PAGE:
And it’s coming to a medicine cabinet near you. The drug will soon enter Phase 3 clinical trials, the final round of testing before it goes to the Food and Drug Administration for review, and with the FDA’s approval it could reach the market in as soon as three years. The full range of possible risks and side effects has yet to be determined, but already this much is known: Putting that inhaler up your nose and popping off a dose of PT-141 results, in most cases, in a stirring in the loins in as few as fifteen minutes. Women, according to one set of results, feel “genital warmth, tingling and throbbing,” not to mention “a strong desire to have sex.” Among men, who’ve been tested with the drug more extensively, the data set is, shall we say, richer.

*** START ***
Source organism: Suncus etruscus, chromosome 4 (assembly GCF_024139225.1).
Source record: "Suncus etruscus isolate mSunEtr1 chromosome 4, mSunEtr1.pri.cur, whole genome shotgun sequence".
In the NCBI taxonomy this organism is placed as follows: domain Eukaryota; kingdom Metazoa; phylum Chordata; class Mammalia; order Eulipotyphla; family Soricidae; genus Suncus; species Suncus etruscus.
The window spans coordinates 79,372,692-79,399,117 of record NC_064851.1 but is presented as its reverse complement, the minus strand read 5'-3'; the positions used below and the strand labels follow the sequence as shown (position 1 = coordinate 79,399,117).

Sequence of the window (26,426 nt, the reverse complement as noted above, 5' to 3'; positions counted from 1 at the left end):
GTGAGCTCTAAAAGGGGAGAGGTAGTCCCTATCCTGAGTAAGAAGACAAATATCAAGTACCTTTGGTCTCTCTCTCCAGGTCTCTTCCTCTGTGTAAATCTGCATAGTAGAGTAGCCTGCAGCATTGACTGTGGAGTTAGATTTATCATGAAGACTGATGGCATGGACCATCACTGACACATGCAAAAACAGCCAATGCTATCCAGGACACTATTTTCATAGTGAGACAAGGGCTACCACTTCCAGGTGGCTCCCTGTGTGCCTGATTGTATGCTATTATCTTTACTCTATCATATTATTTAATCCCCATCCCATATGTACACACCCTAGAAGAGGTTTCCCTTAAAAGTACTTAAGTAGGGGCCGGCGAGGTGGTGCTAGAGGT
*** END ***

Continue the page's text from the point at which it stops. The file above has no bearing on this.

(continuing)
Fast-acting and long-lasting, packaged in an easily concealed, single-use nasal inhaler, unaffected by food or alcohol consumption, PT-141 seems bound to take its place alongside MDMA, cocaine, poppers, and booze itself in the pantheon of club drugs. If the chemical is all it’s cracked up to be, the perennial pharmacological dilemma of the pickup scene — namely, how to maximize the fun when the drinks required to set the mood are always more than enough to dull the senses — would appear to have found its solution.

Some history:

Two years earlier, and just three years past its start-up, the company had bought the rights to develop a substance called Melanotan II. Originally isolated by University of Arizona researchers looking for a way to give Caucasian desert-dwellers a healthy, sunblocking tan without exposing them to dangerous ultraviolet rays, Melanotan II achieved that modern miracle and more: It also appeared to facilitate weight loss, increase sexual appetite, and — why not? — act as an anti-inflammatory too. Quickly dubbed “the Barbie drug,” Melanotan II seemed too good to be true.